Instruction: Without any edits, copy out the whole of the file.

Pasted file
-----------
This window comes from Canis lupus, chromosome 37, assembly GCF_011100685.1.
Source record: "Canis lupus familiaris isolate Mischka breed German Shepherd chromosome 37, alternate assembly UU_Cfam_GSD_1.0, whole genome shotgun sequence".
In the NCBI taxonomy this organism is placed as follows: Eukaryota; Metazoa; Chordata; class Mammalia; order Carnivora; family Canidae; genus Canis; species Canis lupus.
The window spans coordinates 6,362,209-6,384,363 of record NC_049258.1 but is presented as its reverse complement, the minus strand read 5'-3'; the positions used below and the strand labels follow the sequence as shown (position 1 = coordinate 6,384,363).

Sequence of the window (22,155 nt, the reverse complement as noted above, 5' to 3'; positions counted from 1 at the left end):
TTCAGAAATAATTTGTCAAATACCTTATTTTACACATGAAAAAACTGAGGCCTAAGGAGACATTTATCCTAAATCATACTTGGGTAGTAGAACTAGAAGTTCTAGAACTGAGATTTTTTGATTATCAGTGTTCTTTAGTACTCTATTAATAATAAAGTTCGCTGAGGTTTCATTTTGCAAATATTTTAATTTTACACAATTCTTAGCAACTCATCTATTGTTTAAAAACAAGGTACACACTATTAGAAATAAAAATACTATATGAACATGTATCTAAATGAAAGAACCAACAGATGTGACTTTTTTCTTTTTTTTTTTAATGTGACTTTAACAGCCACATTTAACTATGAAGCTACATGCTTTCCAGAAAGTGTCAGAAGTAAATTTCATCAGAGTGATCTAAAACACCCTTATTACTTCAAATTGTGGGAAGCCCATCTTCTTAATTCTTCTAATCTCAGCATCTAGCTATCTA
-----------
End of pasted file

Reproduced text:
This window comes from Canis lupus, chromosome 37, assembly GCF_011100685.1.
Source record: "Canis lupus familiaris isolate Mischka breed German Shepherd chromosome 37, alternate assembly UU_Cfam_GSD_1.0, whole genome shotgun sequence".
In the NCBI taxonomy this organism is placed as follows: Eukaryota; Metazoa; Chordata; class Mammalia; order Carnivora; family Canidae; genus Canis; species Canis lupus.
The window spans coordinates 6,362,209-6,384,363 of record NC_049258.1 but is presented as its reverse complement, the minus strand read 5'-3'; the positions used below and the strand labels follow the sequence as shown (position 1 = coordinate 6,384,363).

Sequence of the window (22,155 nt, the reverse complement as noted above, 5' to 3'; positions counted from 1 at the left end):
TTCAGAAATAATTTGTCAAATACCTTATTTTACACATGAAAAAACTGAGGCCTAAGGAGACATTTATCCTAAATCATACTTGGGTAGTAGAACTAGAAGTTCTAGAACTGAGATTTTTTGATTATCAGTGTTCTTTAGTACTCTATTAATAATAAAGTTCGCTGAGGTTTCATTTTGCAAATATTTTAATTTTACACAATTCTTAGCAACTCATCTATTGTTTAAAAACAAGGTACACACTATTAGAAATAAAAATACTATATGAACATGTATCTAAATGAAAGAACCAACAGATGTGACTTTTTTCTTTTTTTTTTTAATGTGACTTTAACAGCCACATTTAACTATGAAGCTACATGCTTTCCAGAAAGTGTCAGAAGTAAATTTCATCAGAGTGATCTAAAACACCCTTATTACTTCAAATTGTGGGAAGCCCATCTTCTTAATTCTTCTAATCTCAGCATCTAGCTATCTA